JM: I feel like each record we become obsessed with certain things, but for slide and vibe, Naomi got a little mini Fender amp that was like $40 or something. And we used that in our studio, which is honestly our house. It’s a super old house. Our studio ceilings are only maybe six feet tall, and there’s this definitely illegal bathroom that has even shorter ceilings and it has a shitty pocket door, but the way that room sounds is really interesting. So we mic’d the amp close and we mic’d it far, and we just recorded that amp. And we got a vibrato Boss pedal, and that was another thing that we used quite a lot on the record. Those moments of experimenting, we started doing that with this song and we did it a whole bunch on this record.
What you’re talking about, being able to experiment more with guitars and amps, was some of that because it was just the three of you again producing the album?
JM: I would say it was also out of necessity.
NM: To be frank, when you’re making an album where you have very little budget to record it, you do have to get creative and strategic at the same time. Just trying to make interesting choices within the confines of what the process might look like from a low-budget standpoint, I think does drive creativity. It’s like making an indie movie — you have to get creative with your solutions to problems that you might have and ask for favors from friends. That’s the story of this band, ultimately. We’re very indebted to our community of creatives that help us along the way. But yeah, the three of us producing it, I think we had to challenge ourselves a little bit because it’s like, Nobody else is going to figure this shit out, so better start thinking about what you’re going to do.
I want to be sure to touch on the music video as well, which is very fun. Where did that idea come from?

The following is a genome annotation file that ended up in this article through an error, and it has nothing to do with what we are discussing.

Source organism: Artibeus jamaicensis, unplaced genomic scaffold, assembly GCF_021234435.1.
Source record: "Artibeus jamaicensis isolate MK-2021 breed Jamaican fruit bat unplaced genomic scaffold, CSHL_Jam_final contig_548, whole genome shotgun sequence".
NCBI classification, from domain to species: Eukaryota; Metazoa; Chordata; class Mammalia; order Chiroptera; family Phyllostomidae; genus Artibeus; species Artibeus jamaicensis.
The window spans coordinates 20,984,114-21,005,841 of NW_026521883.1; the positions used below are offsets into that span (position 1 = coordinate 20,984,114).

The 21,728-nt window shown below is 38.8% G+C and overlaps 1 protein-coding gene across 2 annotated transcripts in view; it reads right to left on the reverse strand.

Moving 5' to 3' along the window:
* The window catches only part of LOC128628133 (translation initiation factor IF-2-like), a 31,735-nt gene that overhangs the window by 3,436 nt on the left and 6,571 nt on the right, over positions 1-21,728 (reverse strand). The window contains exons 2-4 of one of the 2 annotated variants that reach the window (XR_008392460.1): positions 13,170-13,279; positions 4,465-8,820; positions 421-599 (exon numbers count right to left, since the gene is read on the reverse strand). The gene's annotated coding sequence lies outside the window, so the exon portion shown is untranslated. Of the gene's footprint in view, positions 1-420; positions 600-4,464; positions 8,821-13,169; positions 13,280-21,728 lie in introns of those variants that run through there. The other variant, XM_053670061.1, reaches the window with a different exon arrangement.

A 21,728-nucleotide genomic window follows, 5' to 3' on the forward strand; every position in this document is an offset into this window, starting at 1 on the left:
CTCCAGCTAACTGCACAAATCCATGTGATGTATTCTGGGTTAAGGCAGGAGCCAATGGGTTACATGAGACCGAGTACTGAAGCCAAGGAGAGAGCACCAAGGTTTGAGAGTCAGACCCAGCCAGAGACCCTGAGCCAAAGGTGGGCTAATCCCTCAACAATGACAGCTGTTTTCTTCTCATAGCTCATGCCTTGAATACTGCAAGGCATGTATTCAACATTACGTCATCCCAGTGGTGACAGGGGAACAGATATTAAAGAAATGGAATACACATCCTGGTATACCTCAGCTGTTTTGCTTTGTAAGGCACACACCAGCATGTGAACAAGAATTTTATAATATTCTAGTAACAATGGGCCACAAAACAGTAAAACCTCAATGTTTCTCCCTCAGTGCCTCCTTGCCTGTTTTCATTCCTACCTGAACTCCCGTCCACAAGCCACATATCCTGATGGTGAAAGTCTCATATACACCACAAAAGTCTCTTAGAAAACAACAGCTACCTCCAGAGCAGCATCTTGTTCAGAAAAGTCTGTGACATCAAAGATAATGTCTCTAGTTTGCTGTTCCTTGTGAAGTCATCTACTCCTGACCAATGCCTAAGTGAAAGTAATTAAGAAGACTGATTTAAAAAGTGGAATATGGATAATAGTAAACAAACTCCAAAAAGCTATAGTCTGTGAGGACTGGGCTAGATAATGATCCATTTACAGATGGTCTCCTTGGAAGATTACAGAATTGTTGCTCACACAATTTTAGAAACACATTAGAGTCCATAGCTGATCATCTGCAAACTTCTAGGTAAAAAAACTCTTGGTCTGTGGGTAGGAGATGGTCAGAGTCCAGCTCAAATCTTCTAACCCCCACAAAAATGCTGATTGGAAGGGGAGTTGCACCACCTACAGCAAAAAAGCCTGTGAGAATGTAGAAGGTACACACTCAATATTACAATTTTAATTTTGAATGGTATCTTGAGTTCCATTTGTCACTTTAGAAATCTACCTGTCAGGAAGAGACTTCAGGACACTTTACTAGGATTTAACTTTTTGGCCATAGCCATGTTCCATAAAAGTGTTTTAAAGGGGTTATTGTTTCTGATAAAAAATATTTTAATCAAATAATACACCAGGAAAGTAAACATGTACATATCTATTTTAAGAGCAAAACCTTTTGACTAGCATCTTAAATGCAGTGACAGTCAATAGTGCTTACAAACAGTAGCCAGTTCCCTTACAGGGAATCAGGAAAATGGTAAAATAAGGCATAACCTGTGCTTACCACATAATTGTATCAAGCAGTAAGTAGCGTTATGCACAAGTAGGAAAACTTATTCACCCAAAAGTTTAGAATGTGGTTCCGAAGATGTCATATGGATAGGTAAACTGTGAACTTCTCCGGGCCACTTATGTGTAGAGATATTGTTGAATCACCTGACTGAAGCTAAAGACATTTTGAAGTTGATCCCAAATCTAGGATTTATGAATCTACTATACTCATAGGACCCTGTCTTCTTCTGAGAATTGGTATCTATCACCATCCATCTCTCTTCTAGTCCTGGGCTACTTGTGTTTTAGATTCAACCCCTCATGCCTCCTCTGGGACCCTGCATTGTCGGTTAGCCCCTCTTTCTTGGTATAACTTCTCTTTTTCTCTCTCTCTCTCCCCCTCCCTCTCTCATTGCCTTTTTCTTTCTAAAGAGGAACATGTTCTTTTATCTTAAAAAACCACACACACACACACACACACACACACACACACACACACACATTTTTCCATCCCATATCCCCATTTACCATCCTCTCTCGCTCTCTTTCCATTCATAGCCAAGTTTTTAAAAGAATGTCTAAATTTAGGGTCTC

NM: That was a Katie pitch.
KG: Finally. I pitch insane, unusable ideas for music videos most of the time, like videos that would cost $2 million but I think would be cool. I was blading on the L.A. River path and I was trying to work out the issue of, Okay, there’s a gendered nature to this song inherently because it’s called “Kind Of Girl,” and we also have historically been gendered as a girl band, but we’re not a girl band, and we have a member of the band who is non-binary. I was like, How do we make a video that subverts the gendered nature of the song in a way that feels true to us? And I had the idea of like, Oh, we should do it in drag. Once we started talking about it, I was pretty surprised to realize the lack of drag king-ing that you see in music videos. We also knew that we didn’t want it to be drag as a shtick. We wanted it to be drag as a real representation of some part of us, and we also liked this layer of — I think a lot of people who identify as men do listen and love this song and relate to it. There is something beautiful about seeing these more masc representations singing these more vulnerable lyrics.
We worked with our friend Taylor James, who has worked on a lot of the visuals for this campaign with us, and he had the idea to make it a one-shot and he did all the painstaking blocking. It was a small-budget operation, and we knew we had to record it within this one hour where it was like magic hour in the desert. So we did it as many times as we could in a row, for an hour. There’s a moment in the actual video that we used where my hat almost flies off because of the wind, and you see me turn to the side, but you can’t break character because it could end up being the take. And that one did end up being the take. But I think it was a really great day on set, and it was cool to be able to do this very queer concept with a lot of queer people on the set. I know that Jo still misses her mustache.
What has it been like taking this song on the road and getting to play it for crowds?
JM: This song is just wonderful to play. It’s a song that lives in a live world, so it really has been a delight. We first played it when we were opening up for Kacey [Musgraves], and it was cool to feel the song. Like, as you play a song live, it goes into your body.
This interview has been edited and condensed for clarity.